In my last article for Labour Vision, I wrote about moves on the left of the party to provide what they call ‘a democratic selection process for the 21st century’ – mandatory reselection. Many members have been tabling motions on reselection at their CLPs ahead of Labour Party Conference in September, hoping to effect a rule change – to end the ‘automatic’ reselection of sitting Labour MPs and force an open selection contest in all 650 CLPs ahead of the next election.

Many on the party’s right have denounced the move, calling it a transparent attempt to remove sitting MPs who have had their differences with the current leadership and install candidates who are more ‘loyal’ to Jeremy Corbyn. This is undoubtedly the intent of many who have been agitating for the change – many of them for years or even decades – and I have every sympathy with those who believe that changing the party’s constitution simply on a narrow issue of obedience is a dishonest and dishonourable position that goes against the spirit of Labour’s broad church.

That being said, I also have every sympathy with Labour activists who have demanded a greater say in candidate selection – especially after a snap General Election where Labour’s NEC imposed candidates on hundreds of seats with little due process despite other parties finding the time to ensure an open contest – and with calls for a more transparent and democratic process.

The newly-elected MP for Brighton Kemptown, Lloyd Russell-Moyle, himself selected by an NEC panel, has promised to put himself forward to members in an open contest at the next election and the newly-reelected MP for Derby North, Chris Williamson, has supported mandatory reselection by saying that MPs shouldn’t expect to have “jobs for life.”

Both men are perhaps right on principle – and, being vocal supporters of Jeremy Corbyn, can probably expect to win reselection with relative ease. Labour MPs can’t expect a job for life and it must be right that their mandate to represent the party be periodically refreshed.

The problem is, the rule change being proposed isn’t the solution. For something being pushed as a ‘democratic’ process, mandatory reselection would in practice disenfranchise hundreds of thousands of Labour voters and supporters at the expense of hardcore activists. Mr Russell-Moyle was elected by nearly 29,000 voters in Brighton Kemptown, Mr Williamson by over 23,000 in Derby North – and other Labour MPs have been returned to Parliament with huge personal mandates from their communities.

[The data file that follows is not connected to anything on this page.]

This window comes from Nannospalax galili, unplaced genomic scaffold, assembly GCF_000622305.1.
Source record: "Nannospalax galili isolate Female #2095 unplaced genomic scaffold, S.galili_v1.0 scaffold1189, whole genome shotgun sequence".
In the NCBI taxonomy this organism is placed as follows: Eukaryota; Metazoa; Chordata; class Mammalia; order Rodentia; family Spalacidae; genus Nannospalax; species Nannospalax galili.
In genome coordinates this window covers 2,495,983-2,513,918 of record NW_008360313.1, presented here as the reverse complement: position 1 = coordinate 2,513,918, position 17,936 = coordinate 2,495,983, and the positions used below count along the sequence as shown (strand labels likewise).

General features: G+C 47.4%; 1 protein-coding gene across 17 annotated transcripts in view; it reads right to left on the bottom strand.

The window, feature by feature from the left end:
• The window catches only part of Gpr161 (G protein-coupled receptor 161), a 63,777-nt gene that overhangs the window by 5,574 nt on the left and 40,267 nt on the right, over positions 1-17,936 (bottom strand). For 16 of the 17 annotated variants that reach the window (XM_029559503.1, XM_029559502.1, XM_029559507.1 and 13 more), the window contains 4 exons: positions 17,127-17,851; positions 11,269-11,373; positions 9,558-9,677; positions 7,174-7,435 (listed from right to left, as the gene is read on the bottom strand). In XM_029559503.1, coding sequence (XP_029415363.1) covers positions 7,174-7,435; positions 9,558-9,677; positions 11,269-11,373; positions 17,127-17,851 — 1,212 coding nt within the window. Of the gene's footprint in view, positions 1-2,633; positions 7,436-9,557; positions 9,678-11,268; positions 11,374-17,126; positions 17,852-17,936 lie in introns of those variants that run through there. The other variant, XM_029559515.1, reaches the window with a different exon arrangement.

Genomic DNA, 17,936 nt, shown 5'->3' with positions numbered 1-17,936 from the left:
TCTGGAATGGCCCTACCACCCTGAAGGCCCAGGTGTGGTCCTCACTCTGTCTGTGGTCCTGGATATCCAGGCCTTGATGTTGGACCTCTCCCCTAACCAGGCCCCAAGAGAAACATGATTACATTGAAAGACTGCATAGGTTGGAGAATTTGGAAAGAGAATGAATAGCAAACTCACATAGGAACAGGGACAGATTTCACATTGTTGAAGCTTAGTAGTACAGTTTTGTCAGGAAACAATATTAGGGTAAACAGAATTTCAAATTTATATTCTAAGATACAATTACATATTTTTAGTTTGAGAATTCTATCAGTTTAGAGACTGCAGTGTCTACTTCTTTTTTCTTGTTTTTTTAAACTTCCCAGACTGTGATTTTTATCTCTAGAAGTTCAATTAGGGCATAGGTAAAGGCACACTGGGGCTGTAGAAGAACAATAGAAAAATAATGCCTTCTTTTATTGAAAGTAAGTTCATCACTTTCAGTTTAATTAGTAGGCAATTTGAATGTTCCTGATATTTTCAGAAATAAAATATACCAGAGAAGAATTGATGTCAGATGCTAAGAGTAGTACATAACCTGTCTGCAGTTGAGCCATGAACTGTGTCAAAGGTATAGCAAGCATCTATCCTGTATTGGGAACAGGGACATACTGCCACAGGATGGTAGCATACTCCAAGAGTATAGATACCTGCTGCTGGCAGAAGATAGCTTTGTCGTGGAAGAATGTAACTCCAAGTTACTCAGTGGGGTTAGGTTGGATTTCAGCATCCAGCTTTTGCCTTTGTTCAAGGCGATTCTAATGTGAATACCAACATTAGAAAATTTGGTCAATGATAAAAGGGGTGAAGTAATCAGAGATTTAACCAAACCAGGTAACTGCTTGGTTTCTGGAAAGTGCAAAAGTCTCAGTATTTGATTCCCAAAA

How can it be democratic for a handful of party members, dwarfed in numbers by the voters who returned MPs to Parliament, to unilaterally decide whether or not that MP is given a chance to be reelected by those same voters? At this point, proponents of mandatory reselection often argue that nobody is talking about stopping sitting MPs running for reelection, just whether or not they can do so as a Labour candidate – ‘they could always run as an independent,’ they claim.

This is unworthy of the Labour Party, which was founded precisely with the aim of ensuring working people won representation in Parliament, in the full knowledge that fighting an election campaign is an expensive business – and has only become more so in the last hundred years – that is beyond the reach of most people without the party’s backing. It’s a tawdry argument to suggest that removing the support of the party wouldn’t stop dozens and dozens of sitting MPs being able to stand, and not one worth taking seriously.

Labour Vision would like to propose an alternative. A reform to how the party chooses its candidates that recognises the membership’s desire for a transparent process but which is less susceptible to being hijacked by narrow factional agendas. A genuinely democratic alternative to mandatory reselection – open primaries.

Instead of making the choice of candidate in a seat the preserve of a handful of activists, or allowing once-elected Labour MPs to remain as candidates in perpetuity, let’s open the choice up to the entire Labour vote in a constituency. Using Labour Party data, ask all twenty-something thousand (or more) Labour supporters, who returned their MP to Parliament, if they should have the privilege of being the candidate again.

This would give our voters, the people and communities that MPs were elected to serve, the chance to reaffirm that support or to ask for a new candidate. A genuine, open, primary campaign would challenge our MPs to make their case again to their supporters before taking on their Tory, SNP or Liberal Democrat opponents and give them a powerful incentive to make sure they are working hard on behalf of the issues that are important to local people – which are not always the issues that are important to Labour members.

And, if another candidate is able to take their case to the whole Labour support in their community and beat the sitting MP in a primary, then the party has just gained a candidate who has proven they are more in touch with local people, out on the doorstep, than the one they had before – not just someone who can win the support of a handful of die-hard activists in a community centre or church hall.

If we want to ensure that the voices of Labour supporters are heard and that our supporters have a genuinely democratic chance to choose who represents them and has the privilege to be their local Labour candidate at a General Election, and we want to ensure that our MPs are genuinely speaking on behalf of and representing the issues that matter to local people, then open primaries are a far better answer than mandatory reselection.

Labour Vision hopes that members from all parts of the party will debate and support this genuinely democratic approach to selection for the 21st century.